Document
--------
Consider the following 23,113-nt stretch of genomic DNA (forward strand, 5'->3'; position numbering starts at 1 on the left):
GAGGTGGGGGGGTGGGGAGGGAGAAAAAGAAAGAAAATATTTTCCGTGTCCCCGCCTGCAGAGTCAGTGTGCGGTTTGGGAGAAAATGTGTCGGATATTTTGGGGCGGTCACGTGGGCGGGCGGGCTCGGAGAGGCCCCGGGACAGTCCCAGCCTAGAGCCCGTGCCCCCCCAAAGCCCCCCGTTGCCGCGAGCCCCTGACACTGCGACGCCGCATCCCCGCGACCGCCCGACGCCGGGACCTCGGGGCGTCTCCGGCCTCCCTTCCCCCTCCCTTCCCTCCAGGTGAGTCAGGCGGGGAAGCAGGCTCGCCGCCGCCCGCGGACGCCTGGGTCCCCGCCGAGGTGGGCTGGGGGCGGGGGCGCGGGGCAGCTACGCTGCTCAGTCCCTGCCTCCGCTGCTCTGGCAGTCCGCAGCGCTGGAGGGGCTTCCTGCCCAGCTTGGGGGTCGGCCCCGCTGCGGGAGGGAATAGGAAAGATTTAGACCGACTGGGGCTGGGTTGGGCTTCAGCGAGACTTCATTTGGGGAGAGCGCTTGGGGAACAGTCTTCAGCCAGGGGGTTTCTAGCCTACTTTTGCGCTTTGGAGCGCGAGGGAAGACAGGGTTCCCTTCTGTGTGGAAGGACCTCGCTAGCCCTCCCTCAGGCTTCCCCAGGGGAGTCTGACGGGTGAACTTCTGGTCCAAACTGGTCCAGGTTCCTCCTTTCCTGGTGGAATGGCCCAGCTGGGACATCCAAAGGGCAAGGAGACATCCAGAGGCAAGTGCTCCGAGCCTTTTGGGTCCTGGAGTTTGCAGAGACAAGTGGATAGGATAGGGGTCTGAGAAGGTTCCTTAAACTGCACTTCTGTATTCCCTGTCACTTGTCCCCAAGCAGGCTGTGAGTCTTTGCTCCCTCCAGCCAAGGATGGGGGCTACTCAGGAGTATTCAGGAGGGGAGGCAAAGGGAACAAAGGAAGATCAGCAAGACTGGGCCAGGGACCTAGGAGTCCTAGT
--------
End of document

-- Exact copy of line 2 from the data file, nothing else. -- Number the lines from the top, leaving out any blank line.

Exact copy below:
GAGGTGGGGGGGTGGGGAGGGAGAAAAAGAAAGAAAATATTTTCCGTGTCCCCGCCTGCAGAGTCAGTGTGCGGTTTGGGAGAAAATGTGTCGGATATTTTGGGGCGGTCACGTGGGCGGGCGGGCTCGGAGAGGCCCCGGGACAGTCCCAGCCTAGAGCCCGTGCCCCCCCAAAGCCCCCCGTTGCCGCGAGCCCCTGACACTGCGACGCCGCATCCCCGCGACCGCCCGACGCCGGGACCTCGGGGCGTCTCCGGCCTCCCTTCCCCCTCCCTTCCCTCCAGGTGAGTCAGGCGGGGAAGCAGGCTCGCCGCCGCCCGCGGACGCCTGGGTCCCCGCCGAGGTGGGCTGGGGGCGGGGGCGCGGGGCAGCTACGCTGCTCAGTCCCTGCCTCCGCTGCTCTGGCAGTCCGCAGCGCTGGAGGGGCTTCCTGCCCAGCTTGGGGGTCGGCCCCGCTGCGGGAGGGAATAGGAAAGATTTAGACCGACTGGGGCTGGGTTGGGCTTCAGCGAGACTTCATTTGGGGAGAGCGCTTGGGGAACAGTCTTCAGCCAGGGGGTTTCTAGCCTACTTTTGCGCTTTGGAGCGCGAGGGAAGACAGGGTTCCCTTCTGTGTGGAAGGACCTCGCTAGCCCTCCCTCAGGCTTCCCCAGGGGAGTCTGACGGGTGAACTTCTGGTCCAAACTGGTCCAGGTTCCTCCTTTCCTGGTGGAATGGCCCAGCTGGGACATCCAAAGGGCAAGGAGACATCCAGAGGCAAGTGCTCCGAGCCTTTTGGGTCCTGGAGTTTGCAGAGACAAGTGGATAGGATAGGGGTCTGAGAAGGTTCCTTAAACTGCACTTCTGTATTCCCTGTCACTTGTCCCCAAGCAGGCTGTGAGTCTTTGCTCCCTCCAGCCAAGGATGGGGGCTACTCAGGAGTATTCAGGAGGGGAGGCAAAGGGAACAAAGGAAGATCAGCAAGACTGGGCCAGGGACCTAGGAGTCCTAGT